Domestication is only possible through the great fortitude of the shepherds. One can take command of a herd, but it's sort of like trying to saddle a horse in full, frenzied gallop. Instead, feral herds are normally exterminated (by the use of already domesticate flocks, eh, why not save the biomass) and pre-tamed herds are split to start new shepherds on their careers.
Uses, Products & Exploitation
Bloodmarsh sheep are valued for their wool, their meat, their milk, and their impact on local fauna. Deer are virtually a non-issue for the thankful gardeners of the farming towns, and wolves are so skittish that they can be frightened away by a child who shouts "Baaaa". Sheep are also employed as a first line of defense against incursion by Immortals, as the flocks of only three or four shepherds are quite capable of drowning one or two Mysties in a pile of ravening, dull-toothed fury. The unfortunate smell of the charnel piles is a major downside to their presence, so shepherds are obliged to settle their flocks away from civilization, but this also decreases accidental interactions between sheep and the critters which people hope to keep living, such as dogs and cats and children.
Geographic Origin and Distribution
Sheep are raised throughout the lowland valleys between the crests of Bloodmarsh, where the magic irradiation is low and the grass is lush. Incidentally, these are the sites of all the largest wars throughout history.
Sheep are possessed of a sort of low cunning, but little actual wit. They have developed certain strategies of cooperative hunting which are much more reminiscent of those of wolves, much to the chagrin of local wolves. Sheep are also known to lack any sort of self-preservation instinct, flinging themselves at far superior forces with complete savage abandon.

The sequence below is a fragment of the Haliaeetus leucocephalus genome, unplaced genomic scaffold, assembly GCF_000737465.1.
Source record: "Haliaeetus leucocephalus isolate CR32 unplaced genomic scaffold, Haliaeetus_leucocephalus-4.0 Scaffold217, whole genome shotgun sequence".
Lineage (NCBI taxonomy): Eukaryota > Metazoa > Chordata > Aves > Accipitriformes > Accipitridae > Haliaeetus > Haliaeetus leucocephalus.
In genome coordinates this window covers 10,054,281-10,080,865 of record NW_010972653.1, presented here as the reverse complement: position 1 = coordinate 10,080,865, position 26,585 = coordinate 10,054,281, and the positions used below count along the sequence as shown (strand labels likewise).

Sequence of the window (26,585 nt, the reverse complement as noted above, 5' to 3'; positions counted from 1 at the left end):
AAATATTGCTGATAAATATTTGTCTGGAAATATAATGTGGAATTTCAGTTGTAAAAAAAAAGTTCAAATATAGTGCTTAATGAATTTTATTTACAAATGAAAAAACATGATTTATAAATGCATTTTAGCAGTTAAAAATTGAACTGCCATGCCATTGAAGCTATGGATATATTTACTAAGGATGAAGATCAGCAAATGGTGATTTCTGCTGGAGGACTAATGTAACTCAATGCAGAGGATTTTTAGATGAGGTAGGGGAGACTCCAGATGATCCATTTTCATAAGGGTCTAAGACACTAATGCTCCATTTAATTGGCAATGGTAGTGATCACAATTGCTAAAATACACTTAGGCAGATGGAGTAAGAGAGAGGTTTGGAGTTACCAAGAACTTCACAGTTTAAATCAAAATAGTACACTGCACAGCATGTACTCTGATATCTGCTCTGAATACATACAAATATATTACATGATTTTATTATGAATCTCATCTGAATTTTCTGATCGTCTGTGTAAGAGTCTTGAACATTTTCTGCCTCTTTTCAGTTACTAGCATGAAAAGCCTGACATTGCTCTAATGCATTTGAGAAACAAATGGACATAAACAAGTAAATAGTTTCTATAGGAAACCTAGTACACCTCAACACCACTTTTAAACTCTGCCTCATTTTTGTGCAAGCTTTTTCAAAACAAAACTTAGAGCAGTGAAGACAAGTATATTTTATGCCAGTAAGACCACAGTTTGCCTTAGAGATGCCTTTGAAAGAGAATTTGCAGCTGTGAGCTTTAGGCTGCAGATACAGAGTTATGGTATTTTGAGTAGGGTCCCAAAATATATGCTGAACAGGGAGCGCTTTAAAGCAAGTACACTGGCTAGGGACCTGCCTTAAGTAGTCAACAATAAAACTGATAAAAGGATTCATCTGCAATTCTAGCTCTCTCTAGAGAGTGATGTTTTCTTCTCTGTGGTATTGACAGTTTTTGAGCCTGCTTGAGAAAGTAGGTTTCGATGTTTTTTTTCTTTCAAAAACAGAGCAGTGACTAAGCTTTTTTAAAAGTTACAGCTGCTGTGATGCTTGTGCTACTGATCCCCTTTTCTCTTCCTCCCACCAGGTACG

Perception and Sensory Capabilities
Nothing especial marks their senses. They are, however, uniquely capable of projecting the path of another creature or object into the future, much like humans and dogs but famously beyond the capacity of deer, which are always so excited to hurl themselves in front of moving wagons that they often miss and hit the side.
Symbiotic and Parasitic organisms
Partiboletus brevibracts, the Bloodmarsh corpse mushroom, thrives in the bile-laced vomit piles which the sheep communally maintain. The bile acts to inhibit bacterial decay of the gristly roughage, and the mushrooms thrive in absurd abundance. Sheep seem to love the reddish-brown caps of the mushrooms, so much so that their diet seems to be mostly reliant on these high-protein growths. In this way, despite the sheep's complete inability to digest the meat which it eats in such quantity, it still earns a hearty diet by its habitual depredations.
Ovis aries, conspecific with the sheep of civilized realms. They're only whacked out behaviorally.
Derived from the breed of beautiful white Frochois Beauties.
Least Concern, or rather, Grave Concern. Maybe they should be killed back to a more manageable number.
Bloodmarsh sheep are, on average, more lean and yet more bloated in the stomach than the average sheep.
Body Tint, Colouring and Marking
The sheep of Bloodmarsh are characteristically pink in the face, with the tint eventually dwindling to give way to white further from the muzzle and front hooves. This gives rise to the trade in cheap pink wool which peasants love to wear.